Science is literally in the dark when it comes to the birth of stars, which occurs deep inside clouds of gas and dust. These clouds are completely opaque to ordinary light. Now, a group of astronomers has discovered a new astronomical phenomenon that appears to be common in such clouds, and promises a new window onto the earliest phases of star formation. The phenomenon -- infra red light that is scattered by unexpectedly large grains of dust, which the astronomers have termed "coreshine" -- probes the dense cores where stars are born.
The research is published in the Sept. 24, 2010 issue of the journal Science.
Stars are formed as the dense core regions of cosmic clouds of gas and dust ("molecular clouds") collapse under their own gravity. As a result, matter in these regions becomes ever denser and hotter until finally nuclear fusion is ignited: a star is born. This is how our own star, the Sun, came into being; the fusion processes are responsible for the Sun's light, on which life on Earth depends. The dust grains contained in the collapsing clouds are the raw material out of which an interesting by-product of star formation is made: solar systems and Earth-like planets.
What happens during the earliest phases of this collapse is largely unknown. Enter an international team of astronomers led by Laurent Pagani (LERMA, Observatoire de Paris) and Jürgen Steinacker (Max Planck Institute for Astronomy, Heidelberg, Germany), who have discovered a new phenomenon which promises information about the crucial earliest phase of the formation of stars and planets: "coreshine," the scattering of mid-infrared light (which is ubiquitous in our galaxy) by dust grains inside such dense clouds. The scattered light carries information about the size and density of the dust particles, about the age of the core region, the spatial distribution of the gas, the prehistory of the material that will end up in planets, and about chemical processes in the interior of the cloud.
The discovery is based on observations with NASA's SPITZER Space Telescope. As published this February, Steinacker, Pagani and colleagues from Grenoble and Pasadena detected unexpected mid-infrared radiation from the molecular cloud L 183 in the constellation Serpens Cauda ("Head of the snake"), at a distance of 360 light-years. The radiation appeared to originate in the cloud's dense core. Comparing their measurements with detailed simulations, the astronomers were able to show that they were dealing with light scattered by dust particles with diameters of around 1 micrometre (one millionth of a metre). The follow-up research that is now being published in Science clinched the case: The researchers examined 110 molecular clouds at distances between 300 and 1300 light-years, which had been observed with Spitzer in the course of several survey programs. The analysis showed that the L 183 radiation was more than a fluke. Instead, it revealed that coreshine is a widespread astronomical phenomenon: Roughly half of the cloud cores exhibited coreshine, mid-infrared radiation associated with scattering from dust grains in their densest regions.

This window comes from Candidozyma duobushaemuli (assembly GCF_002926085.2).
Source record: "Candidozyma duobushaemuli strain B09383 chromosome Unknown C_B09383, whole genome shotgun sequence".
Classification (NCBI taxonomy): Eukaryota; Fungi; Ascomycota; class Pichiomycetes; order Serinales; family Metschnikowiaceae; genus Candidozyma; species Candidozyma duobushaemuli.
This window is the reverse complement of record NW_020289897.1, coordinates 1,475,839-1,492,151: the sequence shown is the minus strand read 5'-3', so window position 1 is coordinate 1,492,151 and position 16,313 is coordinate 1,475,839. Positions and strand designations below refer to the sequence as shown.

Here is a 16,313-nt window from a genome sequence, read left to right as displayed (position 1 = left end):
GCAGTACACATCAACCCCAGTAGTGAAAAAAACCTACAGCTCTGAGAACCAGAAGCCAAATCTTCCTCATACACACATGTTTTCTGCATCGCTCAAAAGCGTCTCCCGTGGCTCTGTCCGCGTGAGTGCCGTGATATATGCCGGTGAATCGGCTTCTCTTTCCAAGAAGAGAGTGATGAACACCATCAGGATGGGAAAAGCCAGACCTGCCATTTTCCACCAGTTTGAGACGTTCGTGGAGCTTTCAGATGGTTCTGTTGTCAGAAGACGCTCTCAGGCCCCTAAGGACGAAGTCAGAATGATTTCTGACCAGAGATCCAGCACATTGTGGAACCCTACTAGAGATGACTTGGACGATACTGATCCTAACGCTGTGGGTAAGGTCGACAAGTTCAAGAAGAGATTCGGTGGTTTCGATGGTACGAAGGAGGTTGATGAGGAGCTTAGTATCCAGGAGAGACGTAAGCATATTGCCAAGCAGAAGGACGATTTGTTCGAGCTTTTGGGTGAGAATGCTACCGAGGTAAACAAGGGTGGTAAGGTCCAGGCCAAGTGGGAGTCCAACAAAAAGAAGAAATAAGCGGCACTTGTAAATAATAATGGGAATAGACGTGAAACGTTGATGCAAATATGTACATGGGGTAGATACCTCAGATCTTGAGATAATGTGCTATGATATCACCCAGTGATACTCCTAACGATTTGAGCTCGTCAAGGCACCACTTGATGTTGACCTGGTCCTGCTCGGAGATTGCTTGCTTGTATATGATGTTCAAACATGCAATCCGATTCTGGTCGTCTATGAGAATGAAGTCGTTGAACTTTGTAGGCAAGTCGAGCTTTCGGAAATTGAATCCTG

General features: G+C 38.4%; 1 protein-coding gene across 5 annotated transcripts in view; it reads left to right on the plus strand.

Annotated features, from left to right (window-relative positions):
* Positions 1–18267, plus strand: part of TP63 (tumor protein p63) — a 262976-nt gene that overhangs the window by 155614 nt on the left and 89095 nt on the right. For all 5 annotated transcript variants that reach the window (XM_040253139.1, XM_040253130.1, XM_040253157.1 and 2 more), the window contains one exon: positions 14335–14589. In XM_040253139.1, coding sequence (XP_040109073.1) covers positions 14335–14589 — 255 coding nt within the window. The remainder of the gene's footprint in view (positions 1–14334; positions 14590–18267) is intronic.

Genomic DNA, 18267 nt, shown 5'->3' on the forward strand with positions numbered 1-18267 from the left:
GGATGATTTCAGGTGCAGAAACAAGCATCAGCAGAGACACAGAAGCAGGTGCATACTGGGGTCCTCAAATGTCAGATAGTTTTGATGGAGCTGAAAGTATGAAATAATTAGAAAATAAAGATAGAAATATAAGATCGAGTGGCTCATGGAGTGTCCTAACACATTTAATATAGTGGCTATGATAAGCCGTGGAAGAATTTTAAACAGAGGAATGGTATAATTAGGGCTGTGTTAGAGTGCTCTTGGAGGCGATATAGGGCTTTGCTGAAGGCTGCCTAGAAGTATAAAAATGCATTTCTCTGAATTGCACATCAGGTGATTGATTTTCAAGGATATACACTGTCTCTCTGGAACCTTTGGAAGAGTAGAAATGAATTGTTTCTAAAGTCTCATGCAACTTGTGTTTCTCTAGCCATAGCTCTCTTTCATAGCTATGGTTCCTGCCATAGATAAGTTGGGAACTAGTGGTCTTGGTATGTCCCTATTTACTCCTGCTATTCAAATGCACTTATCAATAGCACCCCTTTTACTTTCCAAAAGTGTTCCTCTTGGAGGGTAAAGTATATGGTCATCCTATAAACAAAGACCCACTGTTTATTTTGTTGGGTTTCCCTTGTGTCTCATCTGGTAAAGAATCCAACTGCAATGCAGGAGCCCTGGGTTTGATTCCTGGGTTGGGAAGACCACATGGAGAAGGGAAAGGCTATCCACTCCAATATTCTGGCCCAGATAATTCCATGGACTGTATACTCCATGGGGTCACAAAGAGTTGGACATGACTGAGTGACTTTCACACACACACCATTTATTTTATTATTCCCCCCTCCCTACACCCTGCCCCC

The discovery of coreshine suggests a host of follow-on projects -- for the SPITZER Space Telescope as well as for the James Webb Space Telescope, which is due to be launched in 2014. The first coreshine observations have yielded promising results: The unexpected presence of larger grains of dust (diameters of around a millionth of a metre) shows that these grains begin their growth even before cloud collapse commences. An observation of particular interest concerns clouds in the Southern constellation Vela, in which no coreshine is present. It is known that this region was disturbed by several stellar (supernova) explosions. Steinacker and his colleagues hypothesize that these explosions have destroyed whatever larger dust grains had been present in this region.
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